Early identification of children who will develop significant problems in reading and related skills is a significant issue both from the perspective of understanding the etiology of reading disabilities and from the perspective of providing appropriate educational services to children to prevent learning disabilities or minimize their impact or duration. Although significant knowledge concerning the correlates of reading problems has been developed by research, a clear understanding ofthe origins of these problems and correlates has not yet been realized. Recent research suggests the additional contribution of self-regulation, both cognitive and behavioral elements, to the development of skills underlying reading development;however, this research is in its early stages. Fully understanding the contribution of self-regulation to the development of reading and related skills requires a clear understanding of the nature (i.e., component processes and structure) of self-regulation, particularly executive functioning (EF) during the early school years, when both EF and skills associated with reading are undergoing rapid development. The overall goals of this project are to develop an understanding of the development of EF during the early school period and to examine the ways that EF, behavior aspects of self-regulation, and development of skills in the areas of oral language, phonological processing, and print knowledge jointly or uniquely contribute to the development of problems in reading and related skills across the early elementary school years. This project has five specific aims. (1) Determine the continuity and specificity of predictors of low achievement and disability in reading from preschool through 5th grade. This will be accomplished by extending our current longitudinal study of preschool children. (2) Identify age-appropriate measures of EF for young children and the distinct components of EF across early development. (3) Identify how these components of EF relate to development of low achievement/disability in reading and reading-related areas. (4) Determine the relative contributions of EF versus teacher ratings of inattention for identifying children who will develop problems in reading, and (5) Identify specific child classroom behaviors that interfere with learning.

Public Health Relevance

The proposed studies have the potential to provide important information concerning factors early in children's development that are associated with reading disabilities and low achievement in reading. These studies may result in refinements in ways in which children at risk of problems in reading and related skills can be identified efficiently and receive assistance before they experience serious problems in school.

National Institute of Health (NIH)
Specialized Center (P50)
Project #
Application #
Study Section
Special Emphasis Panel (ZHD1)
Project Start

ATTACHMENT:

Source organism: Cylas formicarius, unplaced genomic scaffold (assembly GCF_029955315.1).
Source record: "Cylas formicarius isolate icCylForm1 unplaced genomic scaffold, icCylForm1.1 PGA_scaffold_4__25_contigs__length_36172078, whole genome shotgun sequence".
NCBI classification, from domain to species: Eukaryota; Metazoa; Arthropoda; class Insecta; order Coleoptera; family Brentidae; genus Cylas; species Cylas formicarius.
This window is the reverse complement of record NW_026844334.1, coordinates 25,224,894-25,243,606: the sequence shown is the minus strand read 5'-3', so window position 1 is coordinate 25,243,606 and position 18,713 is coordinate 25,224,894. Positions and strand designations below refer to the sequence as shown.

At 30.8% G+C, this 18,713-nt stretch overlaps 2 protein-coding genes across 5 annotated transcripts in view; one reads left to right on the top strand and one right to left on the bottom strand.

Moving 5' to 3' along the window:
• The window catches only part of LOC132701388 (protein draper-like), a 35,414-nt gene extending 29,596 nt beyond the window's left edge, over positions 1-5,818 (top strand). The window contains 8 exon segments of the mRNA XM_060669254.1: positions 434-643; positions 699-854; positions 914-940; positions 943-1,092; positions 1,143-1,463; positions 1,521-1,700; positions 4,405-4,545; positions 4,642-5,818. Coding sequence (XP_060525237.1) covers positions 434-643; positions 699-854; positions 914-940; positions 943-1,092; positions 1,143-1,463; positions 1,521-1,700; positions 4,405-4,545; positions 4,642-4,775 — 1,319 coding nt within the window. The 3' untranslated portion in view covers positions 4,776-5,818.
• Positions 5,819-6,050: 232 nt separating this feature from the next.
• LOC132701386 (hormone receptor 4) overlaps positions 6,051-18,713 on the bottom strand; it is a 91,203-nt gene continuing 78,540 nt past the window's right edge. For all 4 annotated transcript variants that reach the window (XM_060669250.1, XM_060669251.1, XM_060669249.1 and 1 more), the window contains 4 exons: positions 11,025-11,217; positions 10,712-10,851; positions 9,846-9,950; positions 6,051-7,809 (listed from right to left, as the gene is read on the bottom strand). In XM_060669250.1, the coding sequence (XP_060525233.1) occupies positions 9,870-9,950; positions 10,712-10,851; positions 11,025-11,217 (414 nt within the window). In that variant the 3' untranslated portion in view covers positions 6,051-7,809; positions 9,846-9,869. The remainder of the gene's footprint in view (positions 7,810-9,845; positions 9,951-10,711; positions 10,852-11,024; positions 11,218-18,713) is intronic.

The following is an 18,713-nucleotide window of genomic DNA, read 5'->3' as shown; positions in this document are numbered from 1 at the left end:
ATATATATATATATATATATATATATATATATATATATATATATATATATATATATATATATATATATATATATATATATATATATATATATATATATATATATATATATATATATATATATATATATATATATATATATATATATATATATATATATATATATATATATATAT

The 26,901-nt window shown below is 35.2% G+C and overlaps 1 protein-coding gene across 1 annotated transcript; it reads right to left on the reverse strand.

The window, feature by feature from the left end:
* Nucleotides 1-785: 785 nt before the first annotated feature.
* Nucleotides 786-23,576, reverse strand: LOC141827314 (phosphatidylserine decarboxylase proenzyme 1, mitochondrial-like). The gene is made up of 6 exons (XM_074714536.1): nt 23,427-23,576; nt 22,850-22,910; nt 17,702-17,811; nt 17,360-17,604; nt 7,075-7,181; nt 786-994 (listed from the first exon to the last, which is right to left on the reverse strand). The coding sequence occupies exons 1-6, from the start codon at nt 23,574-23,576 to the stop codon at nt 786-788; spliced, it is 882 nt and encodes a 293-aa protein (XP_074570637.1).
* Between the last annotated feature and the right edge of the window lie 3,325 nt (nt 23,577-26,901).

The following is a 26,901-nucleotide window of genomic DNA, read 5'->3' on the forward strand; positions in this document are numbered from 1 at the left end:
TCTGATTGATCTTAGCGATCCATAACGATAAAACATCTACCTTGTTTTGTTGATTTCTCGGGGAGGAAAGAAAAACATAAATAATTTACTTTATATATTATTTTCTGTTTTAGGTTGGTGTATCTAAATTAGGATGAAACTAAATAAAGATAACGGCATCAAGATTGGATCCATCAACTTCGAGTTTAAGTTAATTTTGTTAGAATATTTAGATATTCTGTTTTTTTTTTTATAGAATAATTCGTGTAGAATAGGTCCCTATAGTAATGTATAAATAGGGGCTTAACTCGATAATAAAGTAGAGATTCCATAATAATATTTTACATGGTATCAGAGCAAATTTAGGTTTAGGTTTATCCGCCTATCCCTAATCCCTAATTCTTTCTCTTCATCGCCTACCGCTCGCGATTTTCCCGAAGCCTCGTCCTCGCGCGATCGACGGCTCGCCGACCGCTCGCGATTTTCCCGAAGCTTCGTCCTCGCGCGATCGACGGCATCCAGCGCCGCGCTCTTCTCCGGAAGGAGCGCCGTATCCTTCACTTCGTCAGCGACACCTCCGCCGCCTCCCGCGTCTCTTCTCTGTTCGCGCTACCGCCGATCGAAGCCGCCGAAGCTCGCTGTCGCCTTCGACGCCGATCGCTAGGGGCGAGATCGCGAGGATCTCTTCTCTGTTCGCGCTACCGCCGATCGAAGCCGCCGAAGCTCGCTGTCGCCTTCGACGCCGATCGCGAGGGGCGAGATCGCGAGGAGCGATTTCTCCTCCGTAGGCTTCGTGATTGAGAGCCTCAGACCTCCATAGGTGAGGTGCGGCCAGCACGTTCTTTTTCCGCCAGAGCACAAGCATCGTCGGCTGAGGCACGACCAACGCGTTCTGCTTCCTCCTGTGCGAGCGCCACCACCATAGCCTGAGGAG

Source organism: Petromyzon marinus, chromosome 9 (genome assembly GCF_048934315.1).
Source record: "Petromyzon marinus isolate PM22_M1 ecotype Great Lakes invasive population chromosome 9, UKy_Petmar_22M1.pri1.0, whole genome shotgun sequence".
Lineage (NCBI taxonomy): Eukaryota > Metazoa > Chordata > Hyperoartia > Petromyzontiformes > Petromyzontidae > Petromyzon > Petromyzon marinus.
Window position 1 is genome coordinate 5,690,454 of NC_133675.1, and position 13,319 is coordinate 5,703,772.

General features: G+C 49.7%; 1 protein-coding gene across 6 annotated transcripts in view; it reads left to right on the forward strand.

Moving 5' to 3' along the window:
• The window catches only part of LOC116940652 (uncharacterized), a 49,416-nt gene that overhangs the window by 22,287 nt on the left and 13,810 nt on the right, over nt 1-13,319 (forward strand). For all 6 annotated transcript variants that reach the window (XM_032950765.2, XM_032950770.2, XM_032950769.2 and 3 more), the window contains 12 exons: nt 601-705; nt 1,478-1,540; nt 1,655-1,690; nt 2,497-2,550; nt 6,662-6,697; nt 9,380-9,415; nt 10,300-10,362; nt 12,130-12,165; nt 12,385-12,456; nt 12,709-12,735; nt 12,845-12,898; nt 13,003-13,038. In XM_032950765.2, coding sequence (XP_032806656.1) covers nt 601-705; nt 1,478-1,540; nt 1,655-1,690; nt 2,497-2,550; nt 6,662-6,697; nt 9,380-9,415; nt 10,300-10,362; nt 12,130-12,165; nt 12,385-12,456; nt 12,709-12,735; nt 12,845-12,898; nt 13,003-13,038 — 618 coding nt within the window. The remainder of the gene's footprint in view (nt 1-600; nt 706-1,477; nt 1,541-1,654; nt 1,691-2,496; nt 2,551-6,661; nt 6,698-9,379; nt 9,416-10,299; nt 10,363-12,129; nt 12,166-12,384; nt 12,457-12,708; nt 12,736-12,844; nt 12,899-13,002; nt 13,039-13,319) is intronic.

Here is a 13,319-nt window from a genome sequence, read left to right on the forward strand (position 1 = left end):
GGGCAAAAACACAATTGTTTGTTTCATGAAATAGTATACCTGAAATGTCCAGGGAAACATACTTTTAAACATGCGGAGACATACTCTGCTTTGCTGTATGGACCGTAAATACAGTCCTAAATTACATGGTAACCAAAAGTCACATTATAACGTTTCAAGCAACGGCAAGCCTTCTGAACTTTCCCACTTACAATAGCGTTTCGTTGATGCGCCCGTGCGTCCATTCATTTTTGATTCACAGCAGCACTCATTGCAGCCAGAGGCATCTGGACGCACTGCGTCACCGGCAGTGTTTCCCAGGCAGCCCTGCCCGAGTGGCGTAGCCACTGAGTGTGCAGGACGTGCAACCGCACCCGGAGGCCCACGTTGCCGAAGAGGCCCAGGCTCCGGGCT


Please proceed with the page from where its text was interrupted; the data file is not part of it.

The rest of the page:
Project End
Budget Start
Budget End
Support Year
Fiscal Year
Total Cost
Indirect Cost
Florida State University
United States
Zip Code
Quinn, Jamie M; Wagner, Richard K (2015) Gender Differences in Reading Impairment and in the Identification of Impaired Readers: Results From a Large-Scale Study of At-Risk Readers. J Learn Disabil 48:433-45
Quinn, Jamie M; Wagner, Richard K; Petscher, Yaacov et al. (2015) Developmental relations between vocabulary knowledge and reading comprehension: a latent change score modeling study. Child Dev 86:159-75
Wagner, Richard K; Herrera, Sarah K; Spencer, Mercedes et al. (2015) Reconsidering the simple view of reading in an intriguing case of equivalent models: commentary on Tunmer and Chapman (2012). J Learn Disabil 48:115-9
Taylor, Jeanette; Hart, Sara A (2014) A Chaotic Home Environment Accounts for the Association between Respect for Rules Disposition and Reading Comprehension: A Twin Study. Learn Individ Differ 35:70-77
Puranik, Cynthia S; Al Otaiba, Stephanie; Sidler, Jessica Folsom et al. (2014) Exploring the Amount and Type of Writing Instruction during Language Arts Instruction in Kindergarten Classrooms. Read Writ 27:213-236
Kim, Young-Suk; Al Otaiba, Stephanie; Puranik, Cynthia et al. (2014) The contributions of vocabulary and letter writing automaticity to word reading and spelling for kindergartners. Read Writ 27:237-253
Spencer, Mercedes; Wagner, Richard K; Schatschneider, Christopher et al. (2014) Incorporating RTI in a Hybrid Model of Reading Disability. Learn Disabil Q 37:161-171
Connor, Carol McDonald; Spencer, Mercedes; Day, Stephanie L et al. (2014) Capturing the complexity: Content, type, and amount of instruction and quality of the classroom learning environment synergistically predict third graders' vocabulary and reading comprehension outcomes. J Educ Psychol 106:762-778
Al Otaiba, Stephanie; Wagner, Richard K; Miller, Brett (2014) "Waiting to Fail" Redux: Understanding Inadequate Response to Intervention. Learn Disabil Q 37:129-133
Wanzek, Jeanne; Roberts, Greg; Al Otaiba, Stephanie et al. (2014) The Relationship of Print Reading in Tier I Instruction and Reading Achievement for Kindergarten Students At-Risk for Reading Difficulties. Learn Disabil Q 37:148-160

Showing the most recent 10 out of 80 publications